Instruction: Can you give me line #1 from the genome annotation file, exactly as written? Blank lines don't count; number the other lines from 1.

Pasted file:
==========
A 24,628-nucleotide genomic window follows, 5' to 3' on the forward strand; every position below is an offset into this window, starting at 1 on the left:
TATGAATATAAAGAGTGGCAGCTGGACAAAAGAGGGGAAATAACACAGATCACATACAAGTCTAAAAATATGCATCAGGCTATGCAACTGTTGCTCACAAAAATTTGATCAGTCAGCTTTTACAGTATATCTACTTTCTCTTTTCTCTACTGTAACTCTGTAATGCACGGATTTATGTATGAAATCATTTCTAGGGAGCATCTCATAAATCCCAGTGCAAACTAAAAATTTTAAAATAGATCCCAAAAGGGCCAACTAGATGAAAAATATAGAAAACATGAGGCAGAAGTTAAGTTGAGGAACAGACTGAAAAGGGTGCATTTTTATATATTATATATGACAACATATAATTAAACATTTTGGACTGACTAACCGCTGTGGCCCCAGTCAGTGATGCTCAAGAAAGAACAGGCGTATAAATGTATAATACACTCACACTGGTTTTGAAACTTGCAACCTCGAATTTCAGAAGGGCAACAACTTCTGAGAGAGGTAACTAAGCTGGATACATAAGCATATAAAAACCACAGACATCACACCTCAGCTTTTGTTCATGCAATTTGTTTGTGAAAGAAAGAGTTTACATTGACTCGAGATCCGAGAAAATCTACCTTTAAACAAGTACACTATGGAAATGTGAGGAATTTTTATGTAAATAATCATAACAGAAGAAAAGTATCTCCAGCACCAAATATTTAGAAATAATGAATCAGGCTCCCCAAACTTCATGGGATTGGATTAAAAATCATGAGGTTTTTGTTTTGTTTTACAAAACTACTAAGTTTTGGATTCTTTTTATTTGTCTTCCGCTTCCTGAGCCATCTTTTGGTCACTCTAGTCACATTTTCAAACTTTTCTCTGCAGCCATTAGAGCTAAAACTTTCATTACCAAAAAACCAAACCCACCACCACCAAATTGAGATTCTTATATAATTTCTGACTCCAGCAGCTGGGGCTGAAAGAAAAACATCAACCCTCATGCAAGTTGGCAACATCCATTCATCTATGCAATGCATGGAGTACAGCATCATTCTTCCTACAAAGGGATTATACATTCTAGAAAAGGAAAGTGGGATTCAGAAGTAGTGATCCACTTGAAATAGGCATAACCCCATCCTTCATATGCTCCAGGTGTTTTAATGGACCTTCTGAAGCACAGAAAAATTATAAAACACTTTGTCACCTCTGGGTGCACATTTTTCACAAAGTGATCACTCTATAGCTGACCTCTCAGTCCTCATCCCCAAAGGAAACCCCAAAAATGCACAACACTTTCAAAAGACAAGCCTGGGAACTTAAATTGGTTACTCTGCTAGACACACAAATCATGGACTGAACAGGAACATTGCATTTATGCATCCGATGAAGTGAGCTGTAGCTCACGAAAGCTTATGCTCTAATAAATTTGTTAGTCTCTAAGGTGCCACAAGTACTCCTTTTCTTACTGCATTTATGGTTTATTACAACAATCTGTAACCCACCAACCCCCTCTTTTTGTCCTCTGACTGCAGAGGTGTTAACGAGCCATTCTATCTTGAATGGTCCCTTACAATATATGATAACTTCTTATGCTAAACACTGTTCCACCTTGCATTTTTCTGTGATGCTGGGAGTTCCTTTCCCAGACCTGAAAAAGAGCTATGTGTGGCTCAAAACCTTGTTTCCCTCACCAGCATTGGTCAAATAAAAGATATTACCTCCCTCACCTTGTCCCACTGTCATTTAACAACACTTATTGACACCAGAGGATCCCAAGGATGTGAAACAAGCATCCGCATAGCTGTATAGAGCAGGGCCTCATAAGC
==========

A 24,628-nucleotide genomic window follows, 5' to 3' on the forward strand; every position below is an offset into this window, starting at 1 on the left: